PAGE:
JW: And their fund is dead, so they raised some fees earlier this year on member banks within the system. But they are going to have to raise it again and the bank industry has said this will reduce earnings and it is going to reduce liquidity which decreases their ability to lend. So, the FDIC itself is going to be a wet blanket on the banking industry even if they appeal to Congress for the increased funds and that is going to cause the insolvency of more banks and add pressure to the U.S. government and the Dollar. So the threat is outside the gate.
The point my article is that we have got many threats inside the economy and I agree with you completely-we are about to the second round of the monetary banking credit crisis. Perhaps September or October, probably September, but there are a lot of factors that point to the next few weeks. The FDIC announcement may be one of those factors. The summer vacation is another, they have to increase the Federal Debt limit beyond $12.1 trillion and look for Congress to come back with an attitude of responsibility when they cannot afford to stop the printing press. So, we a lot of factors coming in right now.
WHAT TO DO
TM: And so, what do people do, obviously my site RunToGold, I like the monetary metals – Gold, Silver, Platinum – what do you suggest people do, to protect themselves and to protect their capital?
JW: Well, on a smaller scale, if you only have a few thousand dollars that you want to protect, and you are not huge saver from the last twenty years from your career then I would suggest getting some gold coins or silver coins. But I would avoid the century old, you know, like the Morgan Silver Dollars. But you do not want to be buying fifty thousand dollar coins. You want bullion coins like the Silver Eagle, Kruggerand, Mable Leafs, Gold Eagles, etc. Get the standard coins because you get a lot more bullion for the price. But I do not think buying $150,000 worth of coins makes too much practical sense. You have to store them.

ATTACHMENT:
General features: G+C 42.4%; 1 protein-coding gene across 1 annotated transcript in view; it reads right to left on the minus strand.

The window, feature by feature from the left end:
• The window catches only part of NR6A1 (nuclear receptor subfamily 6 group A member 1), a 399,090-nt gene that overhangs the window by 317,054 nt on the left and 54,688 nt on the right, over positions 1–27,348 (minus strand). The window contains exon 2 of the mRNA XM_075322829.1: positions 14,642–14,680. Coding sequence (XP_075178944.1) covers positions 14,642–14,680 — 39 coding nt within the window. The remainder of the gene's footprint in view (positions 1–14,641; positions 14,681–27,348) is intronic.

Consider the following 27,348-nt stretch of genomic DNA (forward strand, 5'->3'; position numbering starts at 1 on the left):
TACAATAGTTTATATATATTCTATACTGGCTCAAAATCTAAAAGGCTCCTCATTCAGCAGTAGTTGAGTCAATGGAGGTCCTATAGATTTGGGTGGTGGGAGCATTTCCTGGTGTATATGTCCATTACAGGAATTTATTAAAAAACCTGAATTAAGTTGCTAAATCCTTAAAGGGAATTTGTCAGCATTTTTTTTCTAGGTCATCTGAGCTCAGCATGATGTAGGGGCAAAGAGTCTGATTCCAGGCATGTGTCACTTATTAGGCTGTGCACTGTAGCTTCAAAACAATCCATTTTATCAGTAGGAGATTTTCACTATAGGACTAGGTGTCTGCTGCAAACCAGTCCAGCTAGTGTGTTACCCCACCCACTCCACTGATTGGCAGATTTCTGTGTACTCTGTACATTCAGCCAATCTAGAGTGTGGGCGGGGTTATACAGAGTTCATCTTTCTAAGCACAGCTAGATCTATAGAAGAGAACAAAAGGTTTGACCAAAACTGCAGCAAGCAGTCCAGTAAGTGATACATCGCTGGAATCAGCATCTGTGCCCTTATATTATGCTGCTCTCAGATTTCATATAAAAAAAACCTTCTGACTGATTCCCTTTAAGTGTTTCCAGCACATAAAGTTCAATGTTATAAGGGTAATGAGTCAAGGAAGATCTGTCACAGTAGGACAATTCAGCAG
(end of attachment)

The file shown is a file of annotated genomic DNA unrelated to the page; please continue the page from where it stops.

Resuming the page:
I believe that GoldMoney as you do, is a fine institutions, and there are others like the BullionVault, etc, but I like GoldMoney because of the way it is run and the payment features that they have.
I recommend buying gold and silver bullion bars whether 1 kilogram, 5 kilograms, 10 kilograms and etc. The real lesson that we are seeing in this credit contraction, economic failure and banks system insolvency is that because for a full generation the money has been been paper and now what survives will be not paper. It will be the metal.
TM: Yes. And in most cases, it is not even paper that is the currency supply but just little digits on a hard drive which is even less real than paper. We might even see a rush to the physical paper notes before we see a rush from the physical paper into the physical metal.
JW: The electronic money trade makes not only possible paper counterfeit but electronic counterfeit and where you can have computer programs counterfeiting your bonds, I mean imagine, this is why we have got trillion dollar frauds. One of the points I make in this article is something that Karl Deninger said that we need a new resolution trust corporation. But that is totally of the mark. We are never going to see it because because many properties are tied to different mortgage bonds and the fraud. And you cannot have an RTC if they go and buy a mortgage bond and then they have got to pay it out three times. It will not make any money and so there will not be a new RTC. You are going to have a top down solution with more and more fraud like TARP solutions, etc.
TM: Well good interview. I know that we are pretty short on time so I would like to thank you for coming on and sharing a little bit with our RunToGold.com listeners. Once again, you have been listening to Jim Willie of the GoldenJackass.com and thanks Jim.
JW: It has been my pleasure and watch this case that is likely its going to go the Supreme Court where the Federal Reserve is going to defend itself against the Freedom of Information Act. It is going to be the private Wall Street Syndicate versus the People. This will be quite interesting.
TM NOTE: Be sure to pre-order a copy of End The Fed by Ron Paul which debuts on 16 September 2009 and help Raze The Fed. With enough pre-orders it will make its appearance as #1 on Amazon and perhaps be a bestseller on the New York Times list which will cause even more pain for the Federal Reserve and Tim ‘tax cheat’ Geithner regarding House Resolution 1207. He was extremely uncomfortable in his Digg.com interview with the Wall Street Journal.